Security – Countering Physical Threats
When a front-line security force knows that the HTR team is on its way, thier job is to delay the runner team as long as possible. These front line guards know they are outmatched and, barring having a death wish, will not engage in a stand-up fight against a group of professional runners. They will use a series of tactics to put the odds more in their favour, with the objective of delaying runners as long as they can until their backup or High Threat Response team arrives. Even HTR team members will employ these tactics to gain every advantage they can get.
Local guards know the terrain or layout of the place they are guarding. There may even be specific “chokepoints” or designated ambush points. These will be area where indruders are “forced” to go, and give the defenders a massaive advantage in cover and firing positions. Whenever possible, a security team will use the ambush or chokepoints that are in their area. These may be area specifically designed to provide an advantage to the defenders, constructed for security reasons, or they could by areas that, due to their layout, make natural ambush sites, Whether “natural” or specifically constructed, an ambush site is any place that gives a distinct advantage to defenders that hold the position, while putting the attackers in a disadvantageous position. This includes area where the defenders have good cover while the attackers have none, or where the defenders are in an elevated position relative to the attackers.
Aside from position, the other key element in ambushes is surprise. A defender that is not aware of an attack is unable to effectively defend against it. While runners use ambushes and suprise more often than security forces, the defenders will look for any opportunity to use the same tacticts against intruders.
Standing out in the open proves nothing except that a person is stupid enough to get themselves killed. The best body armour of all s not getting shot. To this end, security personnel should never be standing out in the open in a gunfight unless they are caught by surprise. If they know that shooting is about to start, the first thing that any security guard will do is find some cover. If there is none available, they will withdraw from that location to a place where there is some cover. Cover has significant effect on the accuracy of shots during a fight.
If combat must take place in a area where there is no cover, there are some options to create it. Anything that obscures visibility in some form generates the same sort of effect as having cover: attacking shots miss. Creating cover can come from smoke grenages, flash bangs , or with magical effects. Often security personnel will have control over the environment around them. With this control, cover could be created simply by turning off the lights in select portions of the building. This can be used as part of an attack or part of a retreat, as needed. If the security force has some form of vision enhancement or modification to compensate for vision conditions, this technique will be readily employed. Of course the intruders may also have those vision modifications, but the defenders don’t know that for sure and are willing to try.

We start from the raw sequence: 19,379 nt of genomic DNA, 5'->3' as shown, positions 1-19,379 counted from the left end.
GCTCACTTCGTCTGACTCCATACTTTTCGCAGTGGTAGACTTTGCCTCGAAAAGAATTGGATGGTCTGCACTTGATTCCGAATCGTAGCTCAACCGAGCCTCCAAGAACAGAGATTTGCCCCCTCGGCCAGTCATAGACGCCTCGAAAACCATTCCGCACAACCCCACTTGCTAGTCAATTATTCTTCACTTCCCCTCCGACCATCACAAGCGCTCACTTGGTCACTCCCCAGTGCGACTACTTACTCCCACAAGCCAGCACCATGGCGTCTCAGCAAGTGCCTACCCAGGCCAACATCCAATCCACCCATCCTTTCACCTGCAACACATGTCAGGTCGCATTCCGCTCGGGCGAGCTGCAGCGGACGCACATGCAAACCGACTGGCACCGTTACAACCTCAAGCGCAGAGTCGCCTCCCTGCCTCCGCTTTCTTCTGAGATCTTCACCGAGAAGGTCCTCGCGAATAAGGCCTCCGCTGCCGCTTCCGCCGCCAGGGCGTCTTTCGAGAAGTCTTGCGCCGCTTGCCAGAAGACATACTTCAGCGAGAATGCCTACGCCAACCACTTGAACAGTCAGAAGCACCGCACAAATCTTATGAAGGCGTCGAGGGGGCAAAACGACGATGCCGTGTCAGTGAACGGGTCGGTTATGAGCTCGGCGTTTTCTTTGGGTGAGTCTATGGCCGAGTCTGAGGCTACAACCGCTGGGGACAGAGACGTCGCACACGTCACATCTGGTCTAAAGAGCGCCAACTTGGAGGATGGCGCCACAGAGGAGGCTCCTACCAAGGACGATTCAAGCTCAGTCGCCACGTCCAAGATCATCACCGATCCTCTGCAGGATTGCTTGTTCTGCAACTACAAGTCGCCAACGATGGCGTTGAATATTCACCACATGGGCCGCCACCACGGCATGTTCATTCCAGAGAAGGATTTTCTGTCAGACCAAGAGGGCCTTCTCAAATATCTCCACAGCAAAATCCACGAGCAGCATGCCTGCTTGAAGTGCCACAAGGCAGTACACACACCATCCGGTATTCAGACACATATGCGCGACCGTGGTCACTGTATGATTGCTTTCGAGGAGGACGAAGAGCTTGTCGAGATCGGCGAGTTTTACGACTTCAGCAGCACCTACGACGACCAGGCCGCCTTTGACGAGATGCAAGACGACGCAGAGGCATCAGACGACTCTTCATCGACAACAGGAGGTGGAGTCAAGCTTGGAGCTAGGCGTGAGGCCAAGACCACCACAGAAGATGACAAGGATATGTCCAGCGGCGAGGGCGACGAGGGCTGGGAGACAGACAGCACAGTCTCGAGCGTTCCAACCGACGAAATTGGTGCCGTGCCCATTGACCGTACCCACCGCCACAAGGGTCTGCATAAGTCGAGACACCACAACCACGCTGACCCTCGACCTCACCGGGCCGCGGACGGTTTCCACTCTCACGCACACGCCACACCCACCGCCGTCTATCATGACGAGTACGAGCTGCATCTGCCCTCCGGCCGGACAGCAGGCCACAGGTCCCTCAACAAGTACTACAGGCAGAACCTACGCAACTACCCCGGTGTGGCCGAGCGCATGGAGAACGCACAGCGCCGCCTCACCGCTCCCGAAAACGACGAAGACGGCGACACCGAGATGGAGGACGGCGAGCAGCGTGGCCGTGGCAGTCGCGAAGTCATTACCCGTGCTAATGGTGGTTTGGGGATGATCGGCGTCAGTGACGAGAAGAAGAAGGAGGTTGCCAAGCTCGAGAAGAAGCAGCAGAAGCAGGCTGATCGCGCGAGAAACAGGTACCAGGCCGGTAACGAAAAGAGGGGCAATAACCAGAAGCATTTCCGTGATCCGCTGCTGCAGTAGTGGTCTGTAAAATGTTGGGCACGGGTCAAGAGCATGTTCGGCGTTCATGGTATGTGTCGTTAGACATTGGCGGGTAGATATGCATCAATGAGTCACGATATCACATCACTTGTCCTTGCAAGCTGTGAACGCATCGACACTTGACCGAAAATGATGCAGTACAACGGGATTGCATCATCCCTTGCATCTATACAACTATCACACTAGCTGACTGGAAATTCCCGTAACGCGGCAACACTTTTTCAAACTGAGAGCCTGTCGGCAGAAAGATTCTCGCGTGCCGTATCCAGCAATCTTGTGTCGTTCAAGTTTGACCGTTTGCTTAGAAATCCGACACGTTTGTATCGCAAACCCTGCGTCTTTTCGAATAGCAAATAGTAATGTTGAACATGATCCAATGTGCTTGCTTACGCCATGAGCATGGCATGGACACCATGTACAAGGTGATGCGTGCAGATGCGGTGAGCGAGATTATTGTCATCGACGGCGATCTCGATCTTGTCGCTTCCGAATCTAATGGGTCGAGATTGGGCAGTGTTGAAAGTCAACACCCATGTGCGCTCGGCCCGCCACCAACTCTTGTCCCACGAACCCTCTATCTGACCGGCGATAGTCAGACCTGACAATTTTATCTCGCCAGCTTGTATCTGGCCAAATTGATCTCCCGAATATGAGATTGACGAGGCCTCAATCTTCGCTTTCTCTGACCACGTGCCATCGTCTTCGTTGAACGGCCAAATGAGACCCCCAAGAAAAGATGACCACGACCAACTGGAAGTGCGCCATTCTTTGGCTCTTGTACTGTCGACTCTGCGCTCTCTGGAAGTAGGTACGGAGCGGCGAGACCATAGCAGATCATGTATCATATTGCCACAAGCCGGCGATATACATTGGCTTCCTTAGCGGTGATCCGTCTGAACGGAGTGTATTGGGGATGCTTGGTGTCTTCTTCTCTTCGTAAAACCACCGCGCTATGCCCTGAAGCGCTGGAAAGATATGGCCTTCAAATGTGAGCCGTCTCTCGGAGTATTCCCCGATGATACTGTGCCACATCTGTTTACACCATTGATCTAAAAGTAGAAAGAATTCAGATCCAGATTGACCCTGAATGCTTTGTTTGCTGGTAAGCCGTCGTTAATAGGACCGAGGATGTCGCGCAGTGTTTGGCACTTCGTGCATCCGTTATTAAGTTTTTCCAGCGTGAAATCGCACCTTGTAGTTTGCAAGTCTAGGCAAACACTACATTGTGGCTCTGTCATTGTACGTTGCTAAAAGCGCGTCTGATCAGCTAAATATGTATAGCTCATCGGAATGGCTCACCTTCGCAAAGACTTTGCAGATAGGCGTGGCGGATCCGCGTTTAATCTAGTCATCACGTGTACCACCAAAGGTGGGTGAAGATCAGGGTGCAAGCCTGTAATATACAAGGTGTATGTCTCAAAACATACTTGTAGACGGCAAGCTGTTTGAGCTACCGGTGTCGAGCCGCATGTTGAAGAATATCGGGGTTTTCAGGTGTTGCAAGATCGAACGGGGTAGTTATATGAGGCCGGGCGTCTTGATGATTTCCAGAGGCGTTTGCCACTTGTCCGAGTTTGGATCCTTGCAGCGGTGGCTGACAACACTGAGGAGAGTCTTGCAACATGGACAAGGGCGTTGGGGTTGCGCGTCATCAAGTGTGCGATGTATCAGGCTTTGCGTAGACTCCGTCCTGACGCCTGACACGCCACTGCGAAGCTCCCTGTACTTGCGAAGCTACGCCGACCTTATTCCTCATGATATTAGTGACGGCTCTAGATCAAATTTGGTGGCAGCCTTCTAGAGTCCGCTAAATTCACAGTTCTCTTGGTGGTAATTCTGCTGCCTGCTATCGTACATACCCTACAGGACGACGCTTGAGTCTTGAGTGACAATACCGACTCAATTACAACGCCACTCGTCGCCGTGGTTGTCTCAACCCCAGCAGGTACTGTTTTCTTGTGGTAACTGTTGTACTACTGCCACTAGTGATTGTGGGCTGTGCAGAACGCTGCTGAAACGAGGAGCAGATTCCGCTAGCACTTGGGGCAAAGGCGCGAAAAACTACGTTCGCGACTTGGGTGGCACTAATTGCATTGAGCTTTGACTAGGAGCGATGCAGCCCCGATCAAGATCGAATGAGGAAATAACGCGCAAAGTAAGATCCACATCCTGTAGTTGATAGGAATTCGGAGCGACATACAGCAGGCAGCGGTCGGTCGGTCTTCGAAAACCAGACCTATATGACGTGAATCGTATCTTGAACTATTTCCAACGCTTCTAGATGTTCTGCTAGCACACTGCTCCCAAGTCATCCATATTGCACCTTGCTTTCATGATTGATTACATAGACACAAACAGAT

When engaging a group of enemies, security teams will work in coordination to gain better positions on the enemy. While moving (advancing or retreating), a team will employ cover fire. This is a tactic where one member of the team fires at the enemy in order to keep them from making effective attacks while other members of their team change their position(s). When providing covering fire, a team member will be firing a suppression attack.
Corporations are always looking for the most cost effective way to defend their property. Security guards are expensive, while inanimate or automated objects are much more cost efficient. If an intruder can be stopped without having to put any expensive personnel in danger, all the better. Traps can take almost any shape or form, and can be intended to slow, capture, or kill intruders that trigger them. The two essential elements of a trap are the trigger and the response.
The trigger element of a trap is the action or event that activates it. Traps need to be tied to some sort of sensor designed to detect the desired conditions. The sesnor can be something as simple as a trip line or pressure plate, or it can be as complex as an electronic sensor keyed to a biometric database or RFID scanner. When designing a trigger, the defenders need to think not just about when the trap should be triggered, but when it shouldn’t be triggered as well. So, unless the trap is set up to protect an area that no one is ever expected to go, it will need some sort of method to avoid triggering the trap for authorised personnel. This could mean some sophisticated system where the trap’s sensor identifies friend from foe, or that the trap is just not set up when authorised personnel are in the area. The various sensory devices that can be used as part of a trigger are listed under security devices.
The second part of the trap is the response to the trigger event. This is the business end of the trap, where things happen. A trap response all depends on what the owner of the trap wants it to accomplish. The owner may want to merely delay an enemy or may want to eliminate them. The desired outcome completely dictates the design of the trap, but the possibilities are essentally limitless. Traps can close doors to lock intruders in a certain area, or they can release gas or some other kind of chemical agent. More lethal traps can deploy monofilament trip lines, or activate automated gun drones. Devices that can be used as part of a trap reponse are listed under security devices.
Storyline: Seattle Elections 2069
Gen 3 – 2050
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